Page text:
History of the Building and Grounds
The original Meeting House was constructed in 1716, after 40 years of debate with Springfield officials and final approval in the General Court of Boston. The building, which was relatively small (only 32 feet by 38 feet), was located where the flagpole is now standing on the Green. The nearly square unpainted building had a pyramidal roof with a central bell tower. The first bell was installed 27 years later. During the interim, Nathaniel Burt was paid 10 shillings a year ($2) to go up and down the street beating a drum announcing the services.
In 1729, after years of debate, it was agreed to lath and plaster the interior of the building. There were only two windows, located on the south side. In August of 1743, two more windows were added on the north side, one on each side of the pulpit. There was no heat in the building and the congregation sat on benches until about 1745, when square pews were added, a few at a time.
In 1764 so many repairs were needed that it was voted to build a second Meeting House which was built in 1767-68. The old Meeting House was torn down on June 12, 1769. The second Meeting House was located on the Green, just north of the first Meeting House. It was 56 feet at the base and 54 feet high. It had no heat for 51 years and, during the cold winter months, the minister wore a heavy homespun overcoat and mittens during the services.
The old bell proved too small for the new church and in 1809 a larger bell was purchased from the Paul Revere Company of Boston. The bell cost $526.20 and weighed 1,256 pounds. In 1815, during the victory celebration of the end of the War of 1812, the bell was rung so violently that it cracked and had to be recast. This same bell, used today, was rung by the townspeople at the close of the Vietnam Conflict and was tolled each day at noon during the Iranian hostage crisis and at the end of the Persian Gulf War. In March, 2010, it was rung to honor the 17 people who perished in the CONASPEH building in Haiti during the devastating earthquake. First Church donations had been used to help erect and support the operation of the building. The sound of the bell was transmitted via cell phone to Haiti and was heard at the start of a memorial service there.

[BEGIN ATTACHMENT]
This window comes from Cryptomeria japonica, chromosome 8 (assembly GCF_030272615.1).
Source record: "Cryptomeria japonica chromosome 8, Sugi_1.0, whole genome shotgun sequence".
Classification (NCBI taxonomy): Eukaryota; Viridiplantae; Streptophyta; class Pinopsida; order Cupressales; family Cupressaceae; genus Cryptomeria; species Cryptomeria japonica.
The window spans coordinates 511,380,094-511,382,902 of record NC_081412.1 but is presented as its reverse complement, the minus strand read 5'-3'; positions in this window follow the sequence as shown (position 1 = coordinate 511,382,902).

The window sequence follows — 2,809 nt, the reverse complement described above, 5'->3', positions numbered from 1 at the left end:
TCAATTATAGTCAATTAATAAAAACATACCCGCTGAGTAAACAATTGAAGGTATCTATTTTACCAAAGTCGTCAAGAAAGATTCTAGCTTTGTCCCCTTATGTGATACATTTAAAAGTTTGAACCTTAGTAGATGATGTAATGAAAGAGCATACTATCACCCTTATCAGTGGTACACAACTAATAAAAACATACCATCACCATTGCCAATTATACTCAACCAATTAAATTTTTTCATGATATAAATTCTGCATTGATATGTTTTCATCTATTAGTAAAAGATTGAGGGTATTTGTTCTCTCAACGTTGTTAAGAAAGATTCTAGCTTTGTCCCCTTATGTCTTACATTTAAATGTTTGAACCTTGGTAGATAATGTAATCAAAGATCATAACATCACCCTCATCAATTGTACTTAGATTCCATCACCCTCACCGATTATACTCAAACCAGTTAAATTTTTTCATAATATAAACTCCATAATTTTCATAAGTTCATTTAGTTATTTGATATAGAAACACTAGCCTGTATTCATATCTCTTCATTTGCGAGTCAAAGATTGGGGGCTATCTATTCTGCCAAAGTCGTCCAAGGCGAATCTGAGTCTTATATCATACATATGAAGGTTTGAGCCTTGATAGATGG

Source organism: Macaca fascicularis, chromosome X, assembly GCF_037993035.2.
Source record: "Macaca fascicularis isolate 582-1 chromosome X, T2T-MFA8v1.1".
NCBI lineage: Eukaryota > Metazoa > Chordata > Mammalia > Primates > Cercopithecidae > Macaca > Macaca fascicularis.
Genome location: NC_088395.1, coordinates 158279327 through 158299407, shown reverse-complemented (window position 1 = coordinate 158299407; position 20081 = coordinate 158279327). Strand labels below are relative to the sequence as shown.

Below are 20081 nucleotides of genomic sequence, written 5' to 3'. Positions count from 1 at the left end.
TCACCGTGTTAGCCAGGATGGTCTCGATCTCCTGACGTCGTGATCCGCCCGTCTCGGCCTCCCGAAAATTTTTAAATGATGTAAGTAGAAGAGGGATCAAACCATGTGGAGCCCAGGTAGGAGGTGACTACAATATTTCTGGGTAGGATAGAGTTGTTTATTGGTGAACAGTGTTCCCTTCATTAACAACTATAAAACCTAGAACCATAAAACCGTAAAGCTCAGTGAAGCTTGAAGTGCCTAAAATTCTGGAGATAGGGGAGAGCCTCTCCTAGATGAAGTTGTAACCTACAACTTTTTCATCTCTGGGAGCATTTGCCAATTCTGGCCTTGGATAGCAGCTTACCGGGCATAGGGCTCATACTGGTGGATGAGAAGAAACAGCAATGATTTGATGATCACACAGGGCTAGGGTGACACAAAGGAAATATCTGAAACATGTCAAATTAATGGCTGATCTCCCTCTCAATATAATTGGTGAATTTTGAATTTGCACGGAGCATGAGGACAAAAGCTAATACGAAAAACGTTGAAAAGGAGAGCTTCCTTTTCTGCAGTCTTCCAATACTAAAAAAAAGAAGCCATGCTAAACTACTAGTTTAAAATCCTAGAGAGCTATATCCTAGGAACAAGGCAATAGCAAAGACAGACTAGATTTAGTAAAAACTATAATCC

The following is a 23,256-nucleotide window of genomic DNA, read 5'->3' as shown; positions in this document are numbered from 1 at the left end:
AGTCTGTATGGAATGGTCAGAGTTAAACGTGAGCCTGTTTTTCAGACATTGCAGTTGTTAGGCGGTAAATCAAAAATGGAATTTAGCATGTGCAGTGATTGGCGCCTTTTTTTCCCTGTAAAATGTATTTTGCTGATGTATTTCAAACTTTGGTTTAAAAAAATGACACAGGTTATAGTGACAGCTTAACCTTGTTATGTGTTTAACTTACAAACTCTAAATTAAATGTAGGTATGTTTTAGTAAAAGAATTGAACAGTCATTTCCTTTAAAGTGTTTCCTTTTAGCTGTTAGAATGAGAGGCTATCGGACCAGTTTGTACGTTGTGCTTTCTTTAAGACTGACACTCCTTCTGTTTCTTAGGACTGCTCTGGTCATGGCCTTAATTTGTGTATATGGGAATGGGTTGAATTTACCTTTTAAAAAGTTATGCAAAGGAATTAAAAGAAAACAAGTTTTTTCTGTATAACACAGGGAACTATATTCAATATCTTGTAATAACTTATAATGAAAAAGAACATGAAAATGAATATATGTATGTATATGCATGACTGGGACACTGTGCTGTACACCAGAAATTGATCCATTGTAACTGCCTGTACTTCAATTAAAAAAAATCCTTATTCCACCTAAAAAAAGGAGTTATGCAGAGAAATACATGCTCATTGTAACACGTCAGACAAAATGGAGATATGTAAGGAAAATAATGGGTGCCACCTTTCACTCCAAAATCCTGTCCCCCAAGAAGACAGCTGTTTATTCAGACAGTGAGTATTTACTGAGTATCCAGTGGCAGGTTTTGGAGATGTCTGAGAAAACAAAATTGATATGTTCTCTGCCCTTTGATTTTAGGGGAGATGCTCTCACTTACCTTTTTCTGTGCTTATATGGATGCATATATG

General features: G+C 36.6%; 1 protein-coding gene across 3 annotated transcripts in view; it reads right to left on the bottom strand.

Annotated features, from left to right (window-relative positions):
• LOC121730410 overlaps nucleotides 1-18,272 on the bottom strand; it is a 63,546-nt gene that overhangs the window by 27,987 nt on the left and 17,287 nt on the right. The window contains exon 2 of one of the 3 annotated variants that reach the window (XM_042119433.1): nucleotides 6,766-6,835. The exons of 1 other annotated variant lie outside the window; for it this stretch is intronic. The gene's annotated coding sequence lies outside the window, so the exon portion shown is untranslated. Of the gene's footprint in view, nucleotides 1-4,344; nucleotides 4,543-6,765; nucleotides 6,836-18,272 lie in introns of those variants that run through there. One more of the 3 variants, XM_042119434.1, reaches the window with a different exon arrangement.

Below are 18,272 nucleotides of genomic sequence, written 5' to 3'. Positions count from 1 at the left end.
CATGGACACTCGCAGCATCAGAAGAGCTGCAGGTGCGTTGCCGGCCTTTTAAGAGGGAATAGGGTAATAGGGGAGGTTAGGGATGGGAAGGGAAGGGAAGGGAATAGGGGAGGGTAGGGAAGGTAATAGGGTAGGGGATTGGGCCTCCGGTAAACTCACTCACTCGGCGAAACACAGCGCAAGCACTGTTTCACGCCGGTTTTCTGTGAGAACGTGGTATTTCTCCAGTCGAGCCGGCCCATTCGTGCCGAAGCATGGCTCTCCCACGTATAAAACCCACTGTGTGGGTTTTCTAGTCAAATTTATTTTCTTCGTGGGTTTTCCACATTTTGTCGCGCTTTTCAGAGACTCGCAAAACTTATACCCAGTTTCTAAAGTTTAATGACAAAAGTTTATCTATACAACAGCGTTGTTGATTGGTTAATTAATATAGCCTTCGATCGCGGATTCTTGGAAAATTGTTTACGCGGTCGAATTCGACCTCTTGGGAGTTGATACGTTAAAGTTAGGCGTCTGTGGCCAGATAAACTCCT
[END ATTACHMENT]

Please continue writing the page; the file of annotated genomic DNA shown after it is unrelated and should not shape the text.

No one is sure just when the weathervane was installed. The rooster was made in England and imported before 1800. The first mention of it was made in regard to the “Great Gale” of 1821, when the steeple was blown down and the weathervane had to be repaired. It is made of copper, covered with gold leaf, stands 4 feet high and measures 42 inches from beak to tail. It has green glass eyes, which one can see through. One eye was replaced in 1962.
In 1828, when the church was remodeled, the pulpit was moved from the north side to the east side of the sanctuary. Galleries were constructed on the remaining three sides and the old square pews were replaced by modern slips. Reverend Dorcus Clarke donated the clock for the belfry.
The church was moved from the Green to its present location in 1874. It was drastically remodeled again and painted brown. Much of the original timbers were used in this renovation and can still be seen in parts of the building. The balconies on the north and south side were removed and long windows replaced the smaller ones on the first and second floors. There were two front entrances, one on each side of a rose glass window leading to two aisles in the sanctuary. The pews were black walnut and went all the way to the windows on each side. The small chancel was raised up quite high and reached by stairs on both sides. At its top was a wooden carved panel with the words, “O Lord, How Excellent Is Thy Name.” The pulpit was center front and there was no lectern.
When the church was remodeled again in 1932, the white pillared front portico was added, fashioned after Boston’s Arlington Street Church with its triune (three doored) entrance.
The present Parish House was built in 1948-49 to house the church school classes that had previously been held in the Community House (owned by the church), the minister’s study and the church basement.
In 1967, a gift of the mahogany and brass cross was received and installed over the altar. It was designed by a Longmeadow architect and crafted in England. It is superimposed on a dossal curtain. The curtain was replaced as a memorial gift in 1992.
In April of 1975, a new organ, built by Schantz Organ Company, was installed in the chancel.
1997 was the year that saw the completion of the Open ARMS campaign ($1.3M) that allowed for the Accessibility and Restoration of the church, along with a Mission Support project.
The Memorial Garden on the west side of the Parish House was completed in 1998. It affords a place for the interment of ashes of members of the church.